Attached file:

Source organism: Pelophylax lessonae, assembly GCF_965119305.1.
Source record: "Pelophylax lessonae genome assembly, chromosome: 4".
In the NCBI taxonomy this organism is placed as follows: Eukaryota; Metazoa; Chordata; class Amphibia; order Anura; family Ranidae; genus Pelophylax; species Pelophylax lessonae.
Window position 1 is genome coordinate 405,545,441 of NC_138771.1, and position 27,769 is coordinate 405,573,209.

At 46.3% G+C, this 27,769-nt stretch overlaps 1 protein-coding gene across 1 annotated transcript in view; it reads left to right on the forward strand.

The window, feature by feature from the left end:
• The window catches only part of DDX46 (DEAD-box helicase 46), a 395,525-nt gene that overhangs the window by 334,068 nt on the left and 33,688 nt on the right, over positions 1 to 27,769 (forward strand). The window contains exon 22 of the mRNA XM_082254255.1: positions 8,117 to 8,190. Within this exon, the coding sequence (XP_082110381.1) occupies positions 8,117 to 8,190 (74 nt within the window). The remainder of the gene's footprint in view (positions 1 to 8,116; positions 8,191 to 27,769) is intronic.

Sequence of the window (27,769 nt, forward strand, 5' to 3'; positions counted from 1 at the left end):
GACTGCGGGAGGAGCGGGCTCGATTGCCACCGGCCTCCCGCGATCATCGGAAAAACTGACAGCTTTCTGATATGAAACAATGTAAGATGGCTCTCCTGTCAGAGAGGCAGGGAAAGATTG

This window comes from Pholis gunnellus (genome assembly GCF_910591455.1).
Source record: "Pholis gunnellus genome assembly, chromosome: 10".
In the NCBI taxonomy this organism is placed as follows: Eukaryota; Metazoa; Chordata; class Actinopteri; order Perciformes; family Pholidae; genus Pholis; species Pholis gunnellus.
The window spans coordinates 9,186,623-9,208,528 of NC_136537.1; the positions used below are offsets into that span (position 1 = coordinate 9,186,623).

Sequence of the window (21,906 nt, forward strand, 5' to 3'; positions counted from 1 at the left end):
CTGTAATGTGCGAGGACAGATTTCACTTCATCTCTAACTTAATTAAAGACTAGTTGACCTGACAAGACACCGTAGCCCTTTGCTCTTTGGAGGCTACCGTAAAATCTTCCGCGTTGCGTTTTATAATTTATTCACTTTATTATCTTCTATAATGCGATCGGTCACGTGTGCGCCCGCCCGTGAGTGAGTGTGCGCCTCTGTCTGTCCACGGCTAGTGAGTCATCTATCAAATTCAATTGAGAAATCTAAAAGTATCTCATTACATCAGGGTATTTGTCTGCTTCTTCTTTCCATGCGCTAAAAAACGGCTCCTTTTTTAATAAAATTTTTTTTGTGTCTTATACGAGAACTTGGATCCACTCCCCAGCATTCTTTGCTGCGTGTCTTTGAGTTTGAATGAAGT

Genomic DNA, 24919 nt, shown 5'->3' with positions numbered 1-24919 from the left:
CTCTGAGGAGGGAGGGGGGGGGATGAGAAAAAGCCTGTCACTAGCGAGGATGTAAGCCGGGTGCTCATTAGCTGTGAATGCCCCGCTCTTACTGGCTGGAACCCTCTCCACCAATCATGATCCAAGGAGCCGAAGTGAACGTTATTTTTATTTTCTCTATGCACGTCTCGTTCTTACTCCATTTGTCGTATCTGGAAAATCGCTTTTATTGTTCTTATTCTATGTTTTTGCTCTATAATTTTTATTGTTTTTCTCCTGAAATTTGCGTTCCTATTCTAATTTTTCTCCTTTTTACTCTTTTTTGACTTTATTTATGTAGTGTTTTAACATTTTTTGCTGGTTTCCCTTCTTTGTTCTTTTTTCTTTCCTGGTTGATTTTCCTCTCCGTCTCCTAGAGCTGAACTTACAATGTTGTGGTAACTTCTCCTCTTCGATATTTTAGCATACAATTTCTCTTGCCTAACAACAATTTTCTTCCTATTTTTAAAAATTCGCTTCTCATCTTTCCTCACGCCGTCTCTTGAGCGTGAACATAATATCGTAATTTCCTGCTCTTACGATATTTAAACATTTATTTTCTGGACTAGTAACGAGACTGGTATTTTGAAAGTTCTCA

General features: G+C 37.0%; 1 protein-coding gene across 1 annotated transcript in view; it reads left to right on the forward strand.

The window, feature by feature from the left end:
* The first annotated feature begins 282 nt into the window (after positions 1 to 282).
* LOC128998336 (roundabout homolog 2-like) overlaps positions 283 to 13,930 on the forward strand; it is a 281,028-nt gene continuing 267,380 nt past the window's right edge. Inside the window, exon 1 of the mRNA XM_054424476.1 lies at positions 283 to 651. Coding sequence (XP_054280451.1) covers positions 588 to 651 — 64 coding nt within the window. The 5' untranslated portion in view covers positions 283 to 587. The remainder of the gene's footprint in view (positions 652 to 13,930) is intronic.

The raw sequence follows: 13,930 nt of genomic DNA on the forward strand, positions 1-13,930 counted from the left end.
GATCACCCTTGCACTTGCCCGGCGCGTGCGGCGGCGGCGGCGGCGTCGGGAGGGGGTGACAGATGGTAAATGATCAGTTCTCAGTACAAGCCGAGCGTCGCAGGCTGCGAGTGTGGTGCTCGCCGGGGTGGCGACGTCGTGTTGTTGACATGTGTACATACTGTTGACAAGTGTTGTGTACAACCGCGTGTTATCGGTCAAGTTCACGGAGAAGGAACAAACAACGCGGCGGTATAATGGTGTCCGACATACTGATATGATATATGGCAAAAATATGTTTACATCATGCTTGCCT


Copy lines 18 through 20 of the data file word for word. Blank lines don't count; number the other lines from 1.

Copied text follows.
General features: G+C 37.0%; 1 protein-coding gene across 1 annotated transcript in view; it reads left to right on the forward strand.

The window, feature by feature from the left end:
* The first annotated feature begins 282 nt into the window (after positions 1 to 282).